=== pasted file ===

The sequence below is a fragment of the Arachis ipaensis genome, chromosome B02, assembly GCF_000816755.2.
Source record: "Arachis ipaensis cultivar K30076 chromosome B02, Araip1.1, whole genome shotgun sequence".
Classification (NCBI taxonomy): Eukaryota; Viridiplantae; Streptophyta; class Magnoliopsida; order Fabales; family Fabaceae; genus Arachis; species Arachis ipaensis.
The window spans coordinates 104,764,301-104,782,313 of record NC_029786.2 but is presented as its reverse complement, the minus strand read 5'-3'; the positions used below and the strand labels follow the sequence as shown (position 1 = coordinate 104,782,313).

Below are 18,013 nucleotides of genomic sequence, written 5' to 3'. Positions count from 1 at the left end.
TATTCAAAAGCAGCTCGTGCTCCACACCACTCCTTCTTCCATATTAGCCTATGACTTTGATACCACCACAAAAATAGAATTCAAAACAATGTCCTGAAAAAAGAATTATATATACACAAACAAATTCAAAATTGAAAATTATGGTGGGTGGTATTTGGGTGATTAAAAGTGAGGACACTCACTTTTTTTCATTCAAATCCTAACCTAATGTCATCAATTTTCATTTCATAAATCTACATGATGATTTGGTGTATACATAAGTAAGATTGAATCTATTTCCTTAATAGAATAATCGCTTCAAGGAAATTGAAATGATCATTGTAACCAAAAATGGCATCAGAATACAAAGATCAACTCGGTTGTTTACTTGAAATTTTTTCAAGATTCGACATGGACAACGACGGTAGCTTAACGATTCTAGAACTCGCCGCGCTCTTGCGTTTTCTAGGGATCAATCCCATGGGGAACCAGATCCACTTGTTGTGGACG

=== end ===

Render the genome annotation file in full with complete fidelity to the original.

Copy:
The sequence below is a fragment of the Arachis ipaensis genome, chromosome B02, assembly GCF_000816755.2.
Source record: "Arachis ipaensis cultivar K30076 chromosome B02, Araip1.1, whole genome shotgun sequence".
Classification (NCBI taxonomy): Eukaryota; Viridiplantae; Streptophyta; class Magnoliopsida; order Fabales; family Fabaceae; genus Arachis; species Arachis ipaensis.
The window spans coordinates 104,764,301-104,782,313 of record NC_029786.2 but is presented as its reverse complement, the minus strand read 5'-3'; the positions used below and the strand labels follow the sequence as shown (position 1 = coordinate 104,782,313).

Below are 18,013 nucleotides of genomic sequence, written 5' to 3'. Positions count from 1 at the left end.
TATTCAAAAGCAGCTCGTGCTCCACACCACTCCTTCTTCCATATTAGCCTATGACTTTGATACCACCACAAAAATAGAATTCAAAACAATGTCCTGAAAAAAGAATTATATATACACAAACAAATTCAAAATTGAAAATTATGGTGGGTGGTATTTGGGTGATTAAAAGTGAGGACACTCACTTTTTTTCATTCAAATCCTAACCTAATGTCATCAATTTTCATTTCATAAATCTACATGATGATTTGGTGTATACATAAGTAAGATTGAATCTATTTCCTTAATAGAATAATCGCTTCAAGGAAATTGAAATGATCATTGTAACCAAAAATGGCATCAGAATACAAAGATCAACTCGGTTGTTTACTTGAAATTTTTTCAAGATTCGACATGGACAACGACGGTAGCTTAACGATTCTAGAACTCGCCGCGCTCTTGCGTTTTCTAGGGATCAATCCCATGGGGAACCAGATCCACTTGTTGTGGACG